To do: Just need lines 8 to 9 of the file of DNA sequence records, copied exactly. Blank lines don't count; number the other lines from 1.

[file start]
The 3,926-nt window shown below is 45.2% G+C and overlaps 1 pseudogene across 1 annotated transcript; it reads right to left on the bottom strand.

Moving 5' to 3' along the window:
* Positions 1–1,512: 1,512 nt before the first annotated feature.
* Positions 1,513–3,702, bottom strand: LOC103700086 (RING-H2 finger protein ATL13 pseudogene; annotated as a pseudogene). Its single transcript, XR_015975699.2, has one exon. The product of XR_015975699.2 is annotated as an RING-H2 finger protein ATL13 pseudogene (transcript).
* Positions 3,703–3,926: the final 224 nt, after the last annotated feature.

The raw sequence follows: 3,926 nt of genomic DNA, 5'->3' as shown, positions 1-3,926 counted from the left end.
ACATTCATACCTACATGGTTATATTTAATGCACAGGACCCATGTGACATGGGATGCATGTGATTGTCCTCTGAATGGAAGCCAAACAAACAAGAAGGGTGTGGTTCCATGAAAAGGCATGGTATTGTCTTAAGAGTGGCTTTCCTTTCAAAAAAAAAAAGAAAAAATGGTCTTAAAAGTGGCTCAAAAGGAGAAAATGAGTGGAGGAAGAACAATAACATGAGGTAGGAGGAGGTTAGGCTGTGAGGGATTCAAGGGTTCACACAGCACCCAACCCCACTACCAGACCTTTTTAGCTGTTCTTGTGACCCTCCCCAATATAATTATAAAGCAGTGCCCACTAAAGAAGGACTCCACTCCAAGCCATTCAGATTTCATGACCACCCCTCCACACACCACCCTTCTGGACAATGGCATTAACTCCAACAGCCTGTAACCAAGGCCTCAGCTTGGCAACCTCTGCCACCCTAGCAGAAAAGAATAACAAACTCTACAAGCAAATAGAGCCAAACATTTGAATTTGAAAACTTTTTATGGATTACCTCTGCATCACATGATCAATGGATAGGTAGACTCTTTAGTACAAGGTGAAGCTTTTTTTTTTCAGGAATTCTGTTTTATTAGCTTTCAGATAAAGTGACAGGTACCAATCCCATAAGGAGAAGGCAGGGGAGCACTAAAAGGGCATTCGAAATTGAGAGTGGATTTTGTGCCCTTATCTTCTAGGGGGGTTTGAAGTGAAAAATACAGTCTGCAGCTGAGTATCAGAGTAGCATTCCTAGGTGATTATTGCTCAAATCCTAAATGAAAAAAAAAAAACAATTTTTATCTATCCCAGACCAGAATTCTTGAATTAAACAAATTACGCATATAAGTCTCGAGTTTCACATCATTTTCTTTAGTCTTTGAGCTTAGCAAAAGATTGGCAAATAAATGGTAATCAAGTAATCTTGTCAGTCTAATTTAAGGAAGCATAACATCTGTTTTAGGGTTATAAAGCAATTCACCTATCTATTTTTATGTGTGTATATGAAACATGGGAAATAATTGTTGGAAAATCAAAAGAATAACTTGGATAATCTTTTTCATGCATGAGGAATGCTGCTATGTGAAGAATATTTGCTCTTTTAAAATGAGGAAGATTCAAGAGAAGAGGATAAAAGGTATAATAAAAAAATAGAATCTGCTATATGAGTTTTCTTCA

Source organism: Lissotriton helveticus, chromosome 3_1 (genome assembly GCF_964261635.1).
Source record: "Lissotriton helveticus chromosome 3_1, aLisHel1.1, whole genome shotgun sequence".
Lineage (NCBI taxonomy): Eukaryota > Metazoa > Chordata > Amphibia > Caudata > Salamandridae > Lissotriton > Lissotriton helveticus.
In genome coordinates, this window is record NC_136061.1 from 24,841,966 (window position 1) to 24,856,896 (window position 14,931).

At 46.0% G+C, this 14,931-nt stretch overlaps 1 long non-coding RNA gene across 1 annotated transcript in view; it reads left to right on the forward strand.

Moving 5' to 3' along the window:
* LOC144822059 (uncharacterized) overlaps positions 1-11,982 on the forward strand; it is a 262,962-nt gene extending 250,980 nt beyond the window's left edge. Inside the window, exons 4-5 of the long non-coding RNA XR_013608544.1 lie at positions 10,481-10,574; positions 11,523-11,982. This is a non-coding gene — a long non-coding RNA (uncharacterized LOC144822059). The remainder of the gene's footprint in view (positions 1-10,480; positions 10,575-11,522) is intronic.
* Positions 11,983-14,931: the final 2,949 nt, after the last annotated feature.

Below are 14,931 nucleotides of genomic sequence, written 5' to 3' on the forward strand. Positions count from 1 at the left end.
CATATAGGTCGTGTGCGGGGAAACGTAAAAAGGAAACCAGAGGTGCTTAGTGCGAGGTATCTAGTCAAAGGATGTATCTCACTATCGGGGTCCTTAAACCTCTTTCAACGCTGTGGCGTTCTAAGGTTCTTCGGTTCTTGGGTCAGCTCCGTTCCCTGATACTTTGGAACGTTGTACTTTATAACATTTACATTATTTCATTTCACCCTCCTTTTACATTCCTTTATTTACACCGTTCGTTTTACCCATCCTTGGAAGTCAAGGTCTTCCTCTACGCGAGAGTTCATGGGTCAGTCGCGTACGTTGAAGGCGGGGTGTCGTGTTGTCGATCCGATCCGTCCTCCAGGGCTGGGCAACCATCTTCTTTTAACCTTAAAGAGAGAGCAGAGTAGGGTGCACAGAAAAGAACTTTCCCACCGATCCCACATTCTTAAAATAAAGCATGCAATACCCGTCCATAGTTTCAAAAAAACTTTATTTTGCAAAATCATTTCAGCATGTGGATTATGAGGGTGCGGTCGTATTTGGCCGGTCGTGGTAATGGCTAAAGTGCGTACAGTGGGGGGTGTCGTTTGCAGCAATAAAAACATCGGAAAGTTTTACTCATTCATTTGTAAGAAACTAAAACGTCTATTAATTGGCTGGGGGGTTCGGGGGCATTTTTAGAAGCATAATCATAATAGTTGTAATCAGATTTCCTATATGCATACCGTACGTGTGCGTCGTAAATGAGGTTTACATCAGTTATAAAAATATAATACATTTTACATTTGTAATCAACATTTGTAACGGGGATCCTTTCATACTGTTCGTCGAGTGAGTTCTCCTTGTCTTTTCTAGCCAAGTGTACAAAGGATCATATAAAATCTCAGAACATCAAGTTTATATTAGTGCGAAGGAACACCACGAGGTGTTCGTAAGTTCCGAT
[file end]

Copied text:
Source organism: Lissotriton helveticus, chromosome 3_1 (genome assembly GCF_964261635.1).
Source record: "Lissotriton helveticus chromosome 3_1, aLisHel1.1, whole genome shotgun sequence".